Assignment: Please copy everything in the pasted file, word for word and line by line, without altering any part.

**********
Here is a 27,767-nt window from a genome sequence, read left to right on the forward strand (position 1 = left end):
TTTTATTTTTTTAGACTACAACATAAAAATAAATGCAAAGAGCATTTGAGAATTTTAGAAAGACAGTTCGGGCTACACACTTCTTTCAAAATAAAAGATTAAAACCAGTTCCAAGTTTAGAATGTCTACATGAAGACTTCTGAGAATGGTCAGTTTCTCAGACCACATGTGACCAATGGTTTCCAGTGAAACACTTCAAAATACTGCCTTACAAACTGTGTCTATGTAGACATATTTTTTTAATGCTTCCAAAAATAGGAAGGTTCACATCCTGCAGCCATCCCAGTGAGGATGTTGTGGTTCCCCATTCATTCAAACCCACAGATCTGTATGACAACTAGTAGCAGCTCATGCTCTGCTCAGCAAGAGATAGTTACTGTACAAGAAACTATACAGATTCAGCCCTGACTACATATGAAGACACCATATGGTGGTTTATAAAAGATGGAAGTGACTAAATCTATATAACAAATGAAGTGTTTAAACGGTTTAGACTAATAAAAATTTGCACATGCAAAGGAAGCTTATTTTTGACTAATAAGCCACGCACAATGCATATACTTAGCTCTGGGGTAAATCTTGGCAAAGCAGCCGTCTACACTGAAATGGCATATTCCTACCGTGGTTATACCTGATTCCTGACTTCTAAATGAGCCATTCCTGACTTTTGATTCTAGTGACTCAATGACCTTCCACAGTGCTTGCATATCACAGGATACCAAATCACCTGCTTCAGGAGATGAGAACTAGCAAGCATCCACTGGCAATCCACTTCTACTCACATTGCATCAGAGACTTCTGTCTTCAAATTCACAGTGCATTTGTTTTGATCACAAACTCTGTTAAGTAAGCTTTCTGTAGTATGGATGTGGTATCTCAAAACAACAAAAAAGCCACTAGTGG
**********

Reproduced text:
Here is a 27,767-nt window from a genome sequence, read left to right on the forward strand (position 1 = left end):
TTTTATTTTTTTAGACTACAACATAAAAATAAATGCAAAGAGCATTTGAGAATTTTAGAAAGACAGTTCGGGCTACACACTTCTTTCAAAATAAAAGATTAAAACCAGTTCCAAGTTTAGAATGTCTACATGAAGACTTCTGAGAATGGTCAGTTTCTCAGACCACATGTGACCAATGGTTTCCAGTGAAACACTTCAAAATACTGCCTTACAAACTGTGTCTATGTAGACATATTTTTTTAATGCTTCCAAAAATAGGAAGGTTCACATCCTGCAGCCATCCCAGTGAGGATGTTGTGGTTCCCCATTCATTCAAACCCACAGATCTGTATGACAACTAGTAGCAGCTCATGCTCTGCTCAGCAAGAGATAGTTACTGTACAAGAAACTATACAGATTCAGCCCTGACTACATATGAAGACACCATATGGTGGTTTATAAAAGATGGAAGTGACTAAATCTATATAACAAATGAAGTGTTTAAACGGTTTAGACTAATAAAAATTTGCACATGCAAAGGAAGCTTATTTTTGACTAATAAGCCACGCACAATGCATATACTTAGCTCTGGGGTAAATCTTGGCAAAGCAGCCGTCTACACTGAAATGGCATATTCCTACCGTGGTTATACCTGATTCCTGACTTCTAAATGAGCCATTCCTGACTTTTGATTCTAGTGACTCAATGACCTTCCACAGTGCTTGCATATCACAGGATACCAAATCACCTGCTTCAGGAGATGAGAACTAGCAAGCATCCACTGGCAATCCACTTCTACTCACATTGCATCAGAGACTTCTGTCTTCAAATTCACAGTGCATTTGTTTTGATCACAAACTCTGTTAAGTAAGCTTTCTGTAGTATGGATGTGGTATCTCAAAACAACAAAAAAGCCACTAGTGG